It’s a bit of a bungle in the jungle going from listening to two Hooray Henrys in the gents at the Grand Hyatt natter on about how “bloody civilised Beijing” is to finding myself in the human mosh pit that’s Carnegie’s down Lockhart Street in Wanchai. But even with two bottles of Moët gurgling inside of me, one kinda knew that the taxi driver saying Agave is Carnegie’s is not right.
So you just keep walking past old Wanchai and even older bars wondering who frequents the joints these days before turning around and turning a deaf ear to someone offering you “the best blowjob in town”. and spying an elfin blonde and The Adobo Kid- Kat Coetzee and Guitarzan Jay.
Knowing I’ve found my bearings, I follow them into Carnegie’s taking care not to trip on that one step by the front that’s been the ruin of many an intoxicated lost soul.
There’s a girl saying Hello in a way that’s more than Hello, and tells me she’s going to another club, and then squeezes my arm and says she’ll be back. Nice, but who is this masked woman with a nice smile, but kinda awkward teeth? Have I been with her before? Anyway, Kat, bursting with energy, can’t help herself and gets onstage and sings Santana’s version of “Smooth”.
It’s good enough for this early in the night. Carnegie’s is filling up and two Nordic looking women in the table in front of me start slowly gyrating. I think of herring. Scandinavian women remind me of herring and cheese. It’s a long story.
Kat launches into Mustang Sally. She’s all sassy and Sally and the crowd loves it, but having played this song when even I had another band and seen The Wicked Mr Pickett perform his classic ‘live’ around ten times, it’s become one of my least favourite covers. My mind switches off and wanders and I come around again thinking how tough it is to be a covers band and how well the Filipino bands here do by constantly expanding their. And expanding one’s repertoire is absolutely essential even when performing at Carnegie’s where nothing is real and there’s nothing to get hung up about. Let’s never forget that the Beatles became what they became- original and great- because of their teen years cutting their teeth playing thousands of covers to drunks in the strip clubs of Hamburg. It was their best rehearsal room. It prepared them for what was to come.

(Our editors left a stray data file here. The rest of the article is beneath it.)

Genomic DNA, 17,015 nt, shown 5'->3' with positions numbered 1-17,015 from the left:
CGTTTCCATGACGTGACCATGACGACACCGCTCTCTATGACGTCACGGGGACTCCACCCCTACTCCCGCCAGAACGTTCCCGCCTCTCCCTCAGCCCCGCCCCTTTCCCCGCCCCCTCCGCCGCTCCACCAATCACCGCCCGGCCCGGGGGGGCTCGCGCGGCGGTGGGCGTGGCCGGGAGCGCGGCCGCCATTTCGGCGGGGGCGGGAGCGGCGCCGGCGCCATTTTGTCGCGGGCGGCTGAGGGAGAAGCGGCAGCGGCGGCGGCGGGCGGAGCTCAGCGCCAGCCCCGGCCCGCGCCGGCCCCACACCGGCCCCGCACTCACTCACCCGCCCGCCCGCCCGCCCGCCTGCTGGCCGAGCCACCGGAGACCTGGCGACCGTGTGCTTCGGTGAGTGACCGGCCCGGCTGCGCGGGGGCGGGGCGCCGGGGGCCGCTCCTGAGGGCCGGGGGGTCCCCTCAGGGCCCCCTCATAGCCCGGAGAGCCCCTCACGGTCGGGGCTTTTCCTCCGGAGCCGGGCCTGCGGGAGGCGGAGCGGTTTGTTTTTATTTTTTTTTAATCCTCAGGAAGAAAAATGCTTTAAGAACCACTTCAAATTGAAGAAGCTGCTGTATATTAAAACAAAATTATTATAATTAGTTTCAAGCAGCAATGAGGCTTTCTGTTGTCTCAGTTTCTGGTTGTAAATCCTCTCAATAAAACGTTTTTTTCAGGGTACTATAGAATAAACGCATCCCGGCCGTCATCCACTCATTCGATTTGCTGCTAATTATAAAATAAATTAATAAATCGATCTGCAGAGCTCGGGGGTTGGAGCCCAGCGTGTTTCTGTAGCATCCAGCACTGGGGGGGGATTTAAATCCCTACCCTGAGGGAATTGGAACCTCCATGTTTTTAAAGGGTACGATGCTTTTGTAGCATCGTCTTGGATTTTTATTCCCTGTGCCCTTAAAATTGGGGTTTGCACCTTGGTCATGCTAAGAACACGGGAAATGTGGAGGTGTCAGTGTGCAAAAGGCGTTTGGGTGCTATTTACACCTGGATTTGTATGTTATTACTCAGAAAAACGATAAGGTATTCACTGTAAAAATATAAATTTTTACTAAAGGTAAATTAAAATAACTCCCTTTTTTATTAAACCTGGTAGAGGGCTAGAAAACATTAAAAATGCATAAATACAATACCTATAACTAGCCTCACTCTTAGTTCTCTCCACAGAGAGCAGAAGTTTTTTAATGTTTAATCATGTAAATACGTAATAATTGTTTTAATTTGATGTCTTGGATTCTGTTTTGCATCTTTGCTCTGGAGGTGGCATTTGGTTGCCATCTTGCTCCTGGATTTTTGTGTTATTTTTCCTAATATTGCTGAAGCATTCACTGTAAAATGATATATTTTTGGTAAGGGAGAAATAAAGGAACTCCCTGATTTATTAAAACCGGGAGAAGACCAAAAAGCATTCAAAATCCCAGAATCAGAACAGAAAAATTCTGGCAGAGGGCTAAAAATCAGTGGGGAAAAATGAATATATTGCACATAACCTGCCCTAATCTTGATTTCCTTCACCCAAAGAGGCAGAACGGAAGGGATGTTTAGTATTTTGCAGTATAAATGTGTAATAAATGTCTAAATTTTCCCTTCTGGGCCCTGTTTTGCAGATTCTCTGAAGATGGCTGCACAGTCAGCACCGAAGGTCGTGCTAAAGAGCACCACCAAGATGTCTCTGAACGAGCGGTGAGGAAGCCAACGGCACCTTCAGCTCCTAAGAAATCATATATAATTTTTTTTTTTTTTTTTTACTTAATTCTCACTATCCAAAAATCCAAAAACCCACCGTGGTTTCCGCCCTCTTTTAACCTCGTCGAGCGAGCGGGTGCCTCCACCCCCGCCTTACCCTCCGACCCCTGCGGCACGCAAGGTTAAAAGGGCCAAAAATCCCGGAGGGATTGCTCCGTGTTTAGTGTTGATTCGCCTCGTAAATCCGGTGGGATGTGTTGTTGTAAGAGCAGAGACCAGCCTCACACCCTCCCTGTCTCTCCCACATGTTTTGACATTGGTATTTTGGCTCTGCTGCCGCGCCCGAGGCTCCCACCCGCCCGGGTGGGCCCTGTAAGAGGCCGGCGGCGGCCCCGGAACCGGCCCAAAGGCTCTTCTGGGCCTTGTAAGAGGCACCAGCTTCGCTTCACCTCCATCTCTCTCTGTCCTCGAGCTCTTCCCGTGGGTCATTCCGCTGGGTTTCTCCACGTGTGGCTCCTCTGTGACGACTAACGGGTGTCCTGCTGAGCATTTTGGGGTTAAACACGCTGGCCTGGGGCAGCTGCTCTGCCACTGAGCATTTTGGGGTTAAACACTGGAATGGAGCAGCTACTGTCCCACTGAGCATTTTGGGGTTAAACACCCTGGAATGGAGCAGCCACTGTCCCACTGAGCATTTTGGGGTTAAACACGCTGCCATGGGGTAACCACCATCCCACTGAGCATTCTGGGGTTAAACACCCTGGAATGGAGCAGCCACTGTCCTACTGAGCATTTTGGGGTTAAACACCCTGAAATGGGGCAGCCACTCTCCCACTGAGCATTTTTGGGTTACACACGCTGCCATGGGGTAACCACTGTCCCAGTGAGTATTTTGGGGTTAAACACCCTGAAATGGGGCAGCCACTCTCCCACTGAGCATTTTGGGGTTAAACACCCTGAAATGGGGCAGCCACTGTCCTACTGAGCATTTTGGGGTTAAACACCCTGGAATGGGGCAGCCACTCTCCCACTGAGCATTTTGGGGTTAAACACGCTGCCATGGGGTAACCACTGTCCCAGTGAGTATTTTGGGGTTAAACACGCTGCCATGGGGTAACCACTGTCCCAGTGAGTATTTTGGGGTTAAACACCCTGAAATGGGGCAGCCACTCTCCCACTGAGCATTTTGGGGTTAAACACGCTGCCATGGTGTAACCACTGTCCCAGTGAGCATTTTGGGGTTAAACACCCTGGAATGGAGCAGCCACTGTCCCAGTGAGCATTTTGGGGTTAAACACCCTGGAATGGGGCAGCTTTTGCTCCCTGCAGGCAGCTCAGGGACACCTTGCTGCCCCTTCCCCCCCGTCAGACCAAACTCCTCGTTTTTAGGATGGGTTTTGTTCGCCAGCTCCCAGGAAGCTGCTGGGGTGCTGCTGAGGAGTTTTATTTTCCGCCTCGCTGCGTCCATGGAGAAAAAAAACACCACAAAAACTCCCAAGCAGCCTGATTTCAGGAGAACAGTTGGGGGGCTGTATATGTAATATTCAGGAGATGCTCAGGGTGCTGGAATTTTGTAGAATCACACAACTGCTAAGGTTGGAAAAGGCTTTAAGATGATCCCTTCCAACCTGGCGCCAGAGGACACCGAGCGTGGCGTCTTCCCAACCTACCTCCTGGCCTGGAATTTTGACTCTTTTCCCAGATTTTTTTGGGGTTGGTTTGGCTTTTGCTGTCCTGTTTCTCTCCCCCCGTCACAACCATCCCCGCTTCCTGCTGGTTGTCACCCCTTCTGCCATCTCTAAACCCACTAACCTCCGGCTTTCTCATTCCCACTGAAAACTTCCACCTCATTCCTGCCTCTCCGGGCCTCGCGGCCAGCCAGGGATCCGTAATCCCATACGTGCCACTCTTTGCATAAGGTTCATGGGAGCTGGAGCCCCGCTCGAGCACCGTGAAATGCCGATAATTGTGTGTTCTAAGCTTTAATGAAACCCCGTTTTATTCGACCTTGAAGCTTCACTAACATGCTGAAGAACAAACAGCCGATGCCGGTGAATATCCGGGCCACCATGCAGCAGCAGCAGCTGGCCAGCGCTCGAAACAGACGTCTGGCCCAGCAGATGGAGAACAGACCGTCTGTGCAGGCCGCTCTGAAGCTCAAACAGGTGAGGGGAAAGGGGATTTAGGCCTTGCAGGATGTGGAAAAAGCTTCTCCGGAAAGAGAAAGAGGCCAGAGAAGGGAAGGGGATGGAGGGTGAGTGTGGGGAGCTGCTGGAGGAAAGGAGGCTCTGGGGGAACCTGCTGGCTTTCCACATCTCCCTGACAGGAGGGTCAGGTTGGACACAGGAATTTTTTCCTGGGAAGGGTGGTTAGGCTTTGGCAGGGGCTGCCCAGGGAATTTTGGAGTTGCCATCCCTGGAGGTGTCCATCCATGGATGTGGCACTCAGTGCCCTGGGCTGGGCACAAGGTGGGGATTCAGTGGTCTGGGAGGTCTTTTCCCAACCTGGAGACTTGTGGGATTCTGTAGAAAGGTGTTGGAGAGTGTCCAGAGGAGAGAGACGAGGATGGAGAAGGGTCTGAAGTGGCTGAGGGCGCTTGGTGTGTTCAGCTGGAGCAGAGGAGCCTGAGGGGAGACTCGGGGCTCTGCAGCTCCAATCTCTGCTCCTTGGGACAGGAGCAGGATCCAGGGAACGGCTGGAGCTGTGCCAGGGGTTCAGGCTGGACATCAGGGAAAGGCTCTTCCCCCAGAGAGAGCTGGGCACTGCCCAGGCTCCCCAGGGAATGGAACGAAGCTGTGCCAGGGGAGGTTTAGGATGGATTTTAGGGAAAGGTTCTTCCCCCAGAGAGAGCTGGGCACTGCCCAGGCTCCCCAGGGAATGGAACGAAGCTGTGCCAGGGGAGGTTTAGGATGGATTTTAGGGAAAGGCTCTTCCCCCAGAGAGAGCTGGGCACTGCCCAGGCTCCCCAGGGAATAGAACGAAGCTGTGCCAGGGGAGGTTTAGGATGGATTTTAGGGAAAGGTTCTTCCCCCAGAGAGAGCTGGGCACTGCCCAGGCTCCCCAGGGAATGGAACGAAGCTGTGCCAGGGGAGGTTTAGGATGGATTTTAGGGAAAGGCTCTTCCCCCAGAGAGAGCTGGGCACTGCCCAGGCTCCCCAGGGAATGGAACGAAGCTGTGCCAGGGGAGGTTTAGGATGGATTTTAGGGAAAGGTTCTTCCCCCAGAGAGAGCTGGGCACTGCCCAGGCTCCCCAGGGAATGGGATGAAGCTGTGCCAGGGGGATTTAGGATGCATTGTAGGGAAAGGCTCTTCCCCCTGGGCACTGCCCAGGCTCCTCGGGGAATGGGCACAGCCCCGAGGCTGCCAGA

Meanwhile, looking like Dorian Grey, my very pale friend Mort surprises me by gliding in. Mort doesn’t walk, he glides. He looks around like a stranger in a strange land. He’s been in Hong Kong for over thirty years and has never been to Carnegie’s. He’s not been anywhere much really since around 1988 because that’s how Mort rolls. Or glides. He prefers to stay home, smoke a cigarette, follow the rings and think or play guitar. He’s at Carnegie’s tonight just to prove me wrong- that he can actually come out at night. And rock albeit very gently.
The music is hitting its stride and Jay is in terrific form. He’s at the top of his game. As I tell Mort, who’s smiling and taking it all in, Jay is good enough to play for any top band in the world. The world. But tonight, it’s Carnegie’s in Wanchai.
Kat too hits her stride, and the very strange group of odds and sods are moving and grooving to the band playing that funky music, some better than others, like a French girl who’s inhabiting her own space. I wish I could inhabit that space, too, but her boyfriend might not buy into that.
Jay and Kat then do the whole ubiquitous Rock Chick/Guitar God thing and it’s all a bit like Spinal Tap to me- but the crowd loves it. This isn’t an audience looking for introspective love songs or listening to some over the hill singer squeezing out some pretentious jizz. It’s Friday night and all they want is to be pounded by the hammer of the rock gods. The moment is broken for a moment when, I think, the owner insists on singing a Country song in a voice that reminds me of Lee Marvin before Jay gets nostalgic and sings Desperado.
Things are starting to drag before there’s another adrenaline rush of Katatonics- old school Rock and Roll for everyone who wants to do the stroll.
Around 1am it’s all over. I pass on trying to force myself into the fleshpot that’s Amazonia, grab a cab and am happy to be home and wonder about the woman with the crooked teeth. I start to write a song about her, but there’s nothing much to say really. It’s not exactly Norwegian Wood.